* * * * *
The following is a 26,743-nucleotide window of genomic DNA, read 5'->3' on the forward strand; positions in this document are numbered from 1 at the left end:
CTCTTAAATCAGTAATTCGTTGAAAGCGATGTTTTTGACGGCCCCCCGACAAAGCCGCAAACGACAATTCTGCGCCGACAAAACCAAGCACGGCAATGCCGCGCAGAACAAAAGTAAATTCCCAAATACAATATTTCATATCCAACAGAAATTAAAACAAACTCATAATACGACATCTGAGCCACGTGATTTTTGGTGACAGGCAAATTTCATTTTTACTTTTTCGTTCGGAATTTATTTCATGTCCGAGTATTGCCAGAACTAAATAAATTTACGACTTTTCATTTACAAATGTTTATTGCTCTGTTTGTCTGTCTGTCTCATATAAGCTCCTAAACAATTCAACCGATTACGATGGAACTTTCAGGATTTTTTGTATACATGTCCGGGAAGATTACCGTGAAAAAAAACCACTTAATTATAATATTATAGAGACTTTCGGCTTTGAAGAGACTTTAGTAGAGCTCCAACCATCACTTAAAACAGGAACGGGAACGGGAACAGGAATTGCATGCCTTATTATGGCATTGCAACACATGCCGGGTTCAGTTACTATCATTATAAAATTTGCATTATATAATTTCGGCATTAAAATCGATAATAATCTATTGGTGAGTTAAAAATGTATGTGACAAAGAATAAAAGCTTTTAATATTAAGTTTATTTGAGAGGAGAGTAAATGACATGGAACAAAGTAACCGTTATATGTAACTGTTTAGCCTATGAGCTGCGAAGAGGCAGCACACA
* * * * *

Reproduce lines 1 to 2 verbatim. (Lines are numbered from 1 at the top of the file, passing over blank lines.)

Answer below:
The following is a 26,743-nucleotide window of genomic DNA, read 5'->3' on the forward strand; positions in this document are numbered from 1 at the left end:
CTCTTAAATCAGTAATTCGTTGAAAGCGATGTTTTTGACGGCCCCCCGACAAAGCCGCAAACGACAATTCTGCGCCGACAAAACCAAGCACGGCAATGCCGCGCAGAACAAAAGTAAATTCCCAAATACAATATTTCATATCCAACAGAAATTAAAACAAACTCATAATACGACATCTGAGCCACGTGATTTTTGGTGACAGGCAAATTTCATTTTTACTTTTTCGTTCGGAATTTATTTCATGTCCGAGTATTGCCAGAACTAAATAAATTTACGACTTTTCATTTACAAATGTTTATTGCTCTGTTTGTCTGTCTGTCTCATATAAGCTCCTAAACAATTCAACCGATTACGATGGAACTTTCAGGATTTTTTGTATACATGTCCGGGAAGATTACCGTGAAAAAAAACCACTTAATTATAATATTATAGAGACTTTCGGCTTTGAAGAGACTTTAGTAGAGCTCCAACCATCACTTAAAACAGGAACGGGAACGGGAACAGGAATTGCATGCCTTATTATGGCATTGCAACACATGCCGGGTTCAGTTACTATCATTATAAAATTTGCATTATATAATTTCGGCATTAAAATCGATAATAATCTATTGGTGAGTTAAAAATGTATGTGACAAAGAATAAAAGCTTTTAATATTAAGTTTATTTGAGAGGAGAGTAAATGACATGGAACAAAGTAACCGTTATATGTAACTGTTTAGCCTATGAGCTGCGAAGAGGCAGCACACA